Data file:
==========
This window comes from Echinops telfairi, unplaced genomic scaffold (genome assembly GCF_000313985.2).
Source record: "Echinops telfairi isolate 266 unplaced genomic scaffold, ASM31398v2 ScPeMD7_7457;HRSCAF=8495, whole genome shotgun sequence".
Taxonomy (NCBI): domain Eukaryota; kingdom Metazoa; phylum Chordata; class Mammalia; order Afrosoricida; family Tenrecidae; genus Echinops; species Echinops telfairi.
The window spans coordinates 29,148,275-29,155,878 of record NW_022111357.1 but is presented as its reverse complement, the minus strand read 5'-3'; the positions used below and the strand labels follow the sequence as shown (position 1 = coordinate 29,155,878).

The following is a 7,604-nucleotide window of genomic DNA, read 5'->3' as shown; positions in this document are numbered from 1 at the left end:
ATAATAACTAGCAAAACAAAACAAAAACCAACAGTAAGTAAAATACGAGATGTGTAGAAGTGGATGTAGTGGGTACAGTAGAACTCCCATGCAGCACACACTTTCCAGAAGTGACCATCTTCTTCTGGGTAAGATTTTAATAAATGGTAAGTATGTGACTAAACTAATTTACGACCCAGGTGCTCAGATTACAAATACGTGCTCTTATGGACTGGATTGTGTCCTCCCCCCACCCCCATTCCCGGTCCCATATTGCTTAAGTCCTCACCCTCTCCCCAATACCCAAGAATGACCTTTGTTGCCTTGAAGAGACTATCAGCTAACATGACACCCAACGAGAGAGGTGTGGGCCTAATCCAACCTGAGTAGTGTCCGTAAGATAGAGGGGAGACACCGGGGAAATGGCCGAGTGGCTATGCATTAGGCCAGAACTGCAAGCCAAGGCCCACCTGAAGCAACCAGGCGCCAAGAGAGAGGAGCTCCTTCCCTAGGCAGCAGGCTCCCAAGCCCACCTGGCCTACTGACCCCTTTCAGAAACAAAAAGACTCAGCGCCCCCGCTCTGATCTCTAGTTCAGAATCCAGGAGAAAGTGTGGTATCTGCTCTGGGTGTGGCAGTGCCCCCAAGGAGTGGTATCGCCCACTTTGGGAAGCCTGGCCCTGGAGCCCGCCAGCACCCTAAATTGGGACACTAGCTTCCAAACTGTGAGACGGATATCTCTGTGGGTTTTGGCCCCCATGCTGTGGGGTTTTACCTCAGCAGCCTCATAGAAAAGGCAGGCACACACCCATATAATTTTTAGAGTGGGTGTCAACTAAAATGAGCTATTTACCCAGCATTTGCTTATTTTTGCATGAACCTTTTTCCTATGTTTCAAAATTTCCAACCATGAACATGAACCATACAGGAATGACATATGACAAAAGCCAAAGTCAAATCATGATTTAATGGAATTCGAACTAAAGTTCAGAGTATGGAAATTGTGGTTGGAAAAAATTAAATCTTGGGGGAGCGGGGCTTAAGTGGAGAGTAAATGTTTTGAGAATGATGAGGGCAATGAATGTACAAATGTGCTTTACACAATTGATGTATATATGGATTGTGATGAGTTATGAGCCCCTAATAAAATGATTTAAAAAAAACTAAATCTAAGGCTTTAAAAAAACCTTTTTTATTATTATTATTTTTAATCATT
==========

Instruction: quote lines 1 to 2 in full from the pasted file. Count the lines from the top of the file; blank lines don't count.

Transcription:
This window comes from Echinops telfairi, unplaced genomic scaffold (genome assembly GCF_000313985.2).
Source record: "Echinops telfairi isolate 266 unplaced genomic scaffold, ASM31398v2 ScPeMD7_7457;HRSCAF=8495, whole genome shotgun sequence".